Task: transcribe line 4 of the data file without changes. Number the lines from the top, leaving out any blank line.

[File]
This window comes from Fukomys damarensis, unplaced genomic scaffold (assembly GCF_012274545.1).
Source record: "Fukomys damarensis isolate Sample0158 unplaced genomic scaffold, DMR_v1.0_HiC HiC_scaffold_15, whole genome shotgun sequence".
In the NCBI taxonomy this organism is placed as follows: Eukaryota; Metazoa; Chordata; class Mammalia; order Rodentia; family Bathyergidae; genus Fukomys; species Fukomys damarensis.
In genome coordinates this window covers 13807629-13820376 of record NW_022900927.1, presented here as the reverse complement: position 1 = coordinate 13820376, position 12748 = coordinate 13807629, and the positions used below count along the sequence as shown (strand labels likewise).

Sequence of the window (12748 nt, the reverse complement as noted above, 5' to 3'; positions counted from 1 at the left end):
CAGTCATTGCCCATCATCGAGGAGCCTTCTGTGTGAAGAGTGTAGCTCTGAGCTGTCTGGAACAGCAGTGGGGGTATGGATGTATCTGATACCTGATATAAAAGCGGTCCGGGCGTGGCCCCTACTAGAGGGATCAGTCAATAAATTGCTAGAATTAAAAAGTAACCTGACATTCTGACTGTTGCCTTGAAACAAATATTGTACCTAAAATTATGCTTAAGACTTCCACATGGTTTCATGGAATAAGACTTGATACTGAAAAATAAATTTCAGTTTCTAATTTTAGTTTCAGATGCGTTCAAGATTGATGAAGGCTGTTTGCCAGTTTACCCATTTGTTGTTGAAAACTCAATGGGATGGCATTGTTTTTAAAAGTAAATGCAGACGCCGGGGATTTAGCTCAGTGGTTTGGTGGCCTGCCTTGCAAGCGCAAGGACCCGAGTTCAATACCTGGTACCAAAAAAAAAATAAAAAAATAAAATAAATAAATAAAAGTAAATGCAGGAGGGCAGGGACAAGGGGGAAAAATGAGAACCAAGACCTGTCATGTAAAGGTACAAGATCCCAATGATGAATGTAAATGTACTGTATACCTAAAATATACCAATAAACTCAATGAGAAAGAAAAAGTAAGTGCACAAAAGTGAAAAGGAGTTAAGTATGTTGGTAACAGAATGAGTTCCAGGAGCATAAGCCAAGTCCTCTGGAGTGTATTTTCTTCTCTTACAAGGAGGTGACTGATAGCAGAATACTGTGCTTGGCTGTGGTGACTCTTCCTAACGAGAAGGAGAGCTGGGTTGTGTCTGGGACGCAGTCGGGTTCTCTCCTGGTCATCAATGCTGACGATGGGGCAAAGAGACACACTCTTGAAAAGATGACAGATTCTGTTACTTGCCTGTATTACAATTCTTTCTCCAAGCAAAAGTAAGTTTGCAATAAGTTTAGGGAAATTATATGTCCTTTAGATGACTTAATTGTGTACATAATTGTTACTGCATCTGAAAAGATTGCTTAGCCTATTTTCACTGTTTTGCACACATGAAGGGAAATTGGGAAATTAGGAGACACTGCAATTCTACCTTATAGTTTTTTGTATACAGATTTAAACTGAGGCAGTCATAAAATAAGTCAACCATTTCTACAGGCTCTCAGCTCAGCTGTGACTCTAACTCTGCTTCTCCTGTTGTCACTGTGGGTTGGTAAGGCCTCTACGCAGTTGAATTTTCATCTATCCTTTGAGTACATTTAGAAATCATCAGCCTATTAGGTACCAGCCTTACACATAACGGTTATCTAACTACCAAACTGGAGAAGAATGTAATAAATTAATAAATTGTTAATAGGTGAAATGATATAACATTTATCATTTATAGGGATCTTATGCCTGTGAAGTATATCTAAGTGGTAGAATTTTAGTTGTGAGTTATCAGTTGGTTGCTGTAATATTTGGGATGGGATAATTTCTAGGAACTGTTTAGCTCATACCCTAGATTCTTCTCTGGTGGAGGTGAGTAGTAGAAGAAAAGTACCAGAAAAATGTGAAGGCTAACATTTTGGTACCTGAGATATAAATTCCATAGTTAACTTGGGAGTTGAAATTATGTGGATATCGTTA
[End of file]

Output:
In genome coordinates this window covers 13807629-13820376 of record NW_022900927.1, presented here as the reverse complement: position 1 = coordinate 13820376, position 12748 = coordinate 13807629, and the positions used below count along the sequence as shown (strand labels likewise).